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Speaking Habits, How Are Yours?

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‘Innit’, ‘like’ and ‘basically’ are cited as the most annoying filler words in British conversation

 

We are a nation of under-confident speakers, littering our sentences with pointless words and “fillers”. “OK”, “err” and “right” are the top 3 fillers we use, and whilst two-thirds of people admit to using them (60%) it seems we’re really irritated when others use pointless words too.  

Top of the annoying list are “innit”, “like” and basically but “literally”, “actually” and “kind of” aren’t far behind. 

Research into the area, on behalf of the app gweek, suggests as well as being considered tiresome, inserting meaningless words and phrases into our everyday speech leads others to believe filler users are less intelligent, less educated and lacking in people skills.

The study discovered that two-thirds of individuals (60%) resort to pointless fillers on a regular basis, with nearly one-quarter of respondents (23%) lacking the self-awareness to know they are actually using filler words at all.

Over half (55%) of Brits would even opt for text over talking as we hate the sound of our own voices!

As to the circumstances in which people actually use filler words, more than half (53%) admitted that they tend to creep into conversation when they’re embarrassed, with 33% confessing to using them when they have to deliver bad news.

Have trouble spotting a fibber? Listen out for filler words: 21% of women use fillers when telling a ‘white lie’, compared to 15% of men.

The study also revealed further stark male and female differences, with women (67%) using them more than men (52%).

Situations such as first dates tend to send men into a ‘filler frenzy’ with 28% saying they would use filler words on such an occasion compared to 15% of women. More than two fifths (44%) of men claimed that their confidence had impacted negatively on delivering a wedding speech, whilst 80% of women said they would only speak in public if they were forced to.

 

The UK’s most annoying filler words as revealed by the Gweek study were:

1. Innit             47%

2. Like              32%

3. Basically      22%

4. Err                21%

5. You know    20%

6. Uh                 17%

7. Umm            15%

8. Yeah             13%

9. Literally        12%

10. Oooh            10%

 

The UK’s most used filler words as revealed by the Gweek study were:

1. OK            30%

2. Err            26%

3. Right        22%

4. Umm        20%

5. Actually    18%

6. Anyway     16%

7. Basically    16%

8. Yeah          14%

9. Like            14%

10. Really        13%

 

Great Brit-um: A nation of unconfident speakers:

Via its in-depth study, gweek discovered that most Brits hate the sound of their own voice (55%). Two thirds (61%) believe the way they speak has negatively affected them at work, with 54% claiming it even cost them a job interview. More than half (56%) of those questioned feel they would have achieved more in life if they’d known how to communicate more effectively, with one quarter claiming it had a negative impact on their love life. And when we do need to make a phone call, we’re definitely not fans of leaving voicemails (31%), indeed 55% would prefer to text than speak.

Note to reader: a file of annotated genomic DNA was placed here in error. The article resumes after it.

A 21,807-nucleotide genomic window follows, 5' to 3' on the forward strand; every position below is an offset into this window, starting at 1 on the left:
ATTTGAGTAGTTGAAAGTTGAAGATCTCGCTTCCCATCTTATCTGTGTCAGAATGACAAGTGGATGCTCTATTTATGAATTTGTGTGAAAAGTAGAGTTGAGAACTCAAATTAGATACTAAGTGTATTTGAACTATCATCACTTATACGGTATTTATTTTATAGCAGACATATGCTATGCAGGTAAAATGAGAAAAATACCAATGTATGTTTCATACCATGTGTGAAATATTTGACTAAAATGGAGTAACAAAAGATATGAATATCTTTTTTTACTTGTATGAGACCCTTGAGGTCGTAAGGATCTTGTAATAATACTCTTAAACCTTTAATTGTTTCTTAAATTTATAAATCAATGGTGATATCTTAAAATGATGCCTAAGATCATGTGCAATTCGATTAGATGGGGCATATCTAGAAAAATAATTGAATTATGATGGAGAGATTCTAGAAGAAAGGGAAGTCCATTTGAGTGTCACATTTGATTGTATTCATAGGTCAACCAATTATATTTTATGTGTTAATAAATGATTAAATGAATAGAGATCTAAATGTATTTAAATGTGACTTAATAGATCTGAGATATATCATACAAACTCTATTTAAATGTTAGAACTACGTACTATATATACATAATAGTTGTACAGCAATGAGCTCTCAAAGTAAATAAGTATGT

It’s not what you said, it’s how you said it:

Part of the study included a social experiment into the effect that speaking with confidence can have on how the speaker is perceived by others. The study proved that how we speak carries more weight than what we are actually saying - regardless of whether we’re telling the truth or not.

As part of the research, people were asked to comment on two speeches about Brexit, one factually correct but laced with fillers and hesitations, the other factually incorrect but delivered with confidence and no interruptions.

Far more listeners (57%) thought the person delivering the factually incorrect speech without fillers sounded well educated, in comparison to just 36% of those listening to the factually correct speech delivered with filler words and interruptions. 

Listeners also thought the person delivering the factually incorrect speech had superior people skills (40%), was more intelligent (54%) and attractive (30%). By contrast, only 7% of respondents said they would offer the person delivering the real speech with hesitations a job in a senior role. Both speeches were in fact delivered by the same person.

 

Public speaking and the art of conversation fall into a similar category if you're interested in sharpening up your public speaking skills come to our free Biz Breakfast on the 2nd October where public speaking guru Ges Ray will be our speaker and you'll get inside tips on how to enhance your skills

 

About Gweek

Gweek is already a leading tool within the corporate world and has revolutionised the way businesses equip key members of staff to communicate efficiently - and most important naturally.  Today sees the launch of the app to the consumer market, helping gweek fulfill its mission to teach the world to communicate effectively in life, love, and work.

Let's Talk: Speaking habits, how are yours?

Biz spoke to Author of "The Art Of Conversation" Catherine Blyth on our speaking habits and conversation fillers like "Umm, basically and init?" cited among the most annoying, are we stuck in our ways or are we open to change?